My point? Don't bushwhack where there are rules against it. But don't take the rules of one park (even if it is the largest in the county) as gospel for everywhere. When you do bushwhack, keep you eyes open - coming off a mountain years ago, I spread some slide alder to step thru and saw the ground about 40-50' below. It was at the top of a small cliff, the edge was a couple of feet behind me.

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I am an avid wilderness hiker/climber, and a "has been" special operations soldier, so granted, I am maybe better equipped, experience-wise... But for me, there is something that some of you will immediately understand, and some won't... you either feel it in your bones, or you don't and if you don't, there's no explaining it. And that is... That there is something invigorating, almost spiritual that happens to me when I am out in the brush, on my own, with as few external dependencies as possible. Yesterday I was out in a swampy area, just me, a light daypack, my favorite hiking boots, and my GPS. I encountered trees I had to climb, creeks I had to cross, forks in the paths I had to choose. I stepped on a sharp object that penetrated the bottom of my boot, but luckily, not my foot. I had my trusty leatherman with me and as able to extract the object because I couldn't get it out by hand. Most would be annoyed by such things... for me, they are part of the fun, and knowing that I have all the physical and mental tools with me IS the fun.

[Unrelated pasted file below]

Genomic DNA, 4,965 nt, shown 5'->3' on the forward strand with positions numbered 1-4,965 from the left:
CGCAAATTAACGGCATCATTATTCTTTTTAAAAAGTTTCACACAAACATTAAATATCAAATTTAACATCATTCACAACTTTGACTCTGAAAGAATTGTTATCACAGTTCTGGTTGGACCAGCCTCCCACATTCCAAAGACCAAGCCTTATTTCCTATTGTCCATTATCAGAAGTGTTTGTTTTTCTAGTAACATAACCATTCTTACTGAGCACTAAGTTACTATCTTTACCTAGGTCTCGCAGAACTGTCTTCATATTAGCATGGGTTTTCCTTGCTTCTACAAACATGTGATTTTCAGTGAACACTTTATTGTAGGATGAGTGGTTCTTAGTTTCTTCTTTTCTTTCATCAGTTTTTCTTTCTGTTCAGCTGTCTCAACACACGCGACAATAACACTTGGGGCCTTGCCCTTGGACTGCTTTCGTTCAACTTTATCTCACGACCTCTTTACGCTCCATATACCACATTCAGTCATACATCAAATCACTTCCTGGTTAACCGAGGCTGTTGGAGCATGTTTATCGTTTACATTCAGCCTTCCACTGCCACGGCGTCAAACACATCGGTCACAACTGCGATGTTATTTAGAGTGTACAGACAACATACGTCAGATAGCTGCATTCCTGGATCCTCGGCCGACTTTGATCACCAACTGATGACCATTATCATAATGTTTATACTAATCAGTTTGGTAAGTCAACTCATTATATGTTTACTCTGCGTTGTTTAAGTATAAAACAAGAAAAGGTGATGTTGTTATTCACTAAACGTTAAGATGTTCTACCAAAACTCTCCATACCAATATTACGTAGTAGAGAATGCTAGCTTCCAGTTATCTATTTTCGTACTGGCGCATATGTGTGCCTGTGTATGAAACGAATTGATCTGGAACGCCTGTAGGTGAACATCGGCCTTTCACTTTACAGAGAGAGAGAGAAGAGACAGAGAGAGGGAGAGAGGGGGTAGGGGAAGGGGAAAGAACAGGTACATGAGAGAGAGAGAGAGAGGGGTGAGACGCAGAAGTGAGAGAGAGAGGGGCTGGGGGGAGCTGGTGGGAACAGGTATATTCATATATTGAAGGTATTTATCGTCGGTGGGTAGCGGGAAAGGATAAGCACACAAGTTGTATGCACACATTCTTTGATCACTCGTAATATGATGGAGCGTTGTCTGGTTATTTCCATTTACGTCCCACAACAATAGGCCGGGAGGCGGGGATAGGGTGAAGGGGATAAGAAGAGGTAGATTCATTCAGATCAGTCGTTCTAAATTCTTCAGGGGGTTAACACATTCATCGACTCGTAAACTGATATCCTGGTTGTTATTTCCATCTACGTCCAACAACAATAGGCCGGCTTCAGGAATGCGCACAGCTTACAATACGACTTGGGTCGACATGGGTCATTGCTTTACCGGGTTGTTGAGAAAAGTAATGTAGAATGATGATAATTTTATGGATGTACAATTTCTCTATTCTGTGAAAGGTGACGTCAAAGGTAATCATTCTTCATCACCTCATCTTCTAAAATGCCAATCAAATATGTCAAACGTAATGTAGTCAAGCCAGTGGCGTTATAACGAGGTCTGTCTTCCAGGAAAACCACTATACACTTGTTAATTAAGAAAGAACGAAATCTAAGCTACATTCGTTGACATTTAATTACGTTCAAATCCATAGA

And it was a little slice of heaven on earth for me.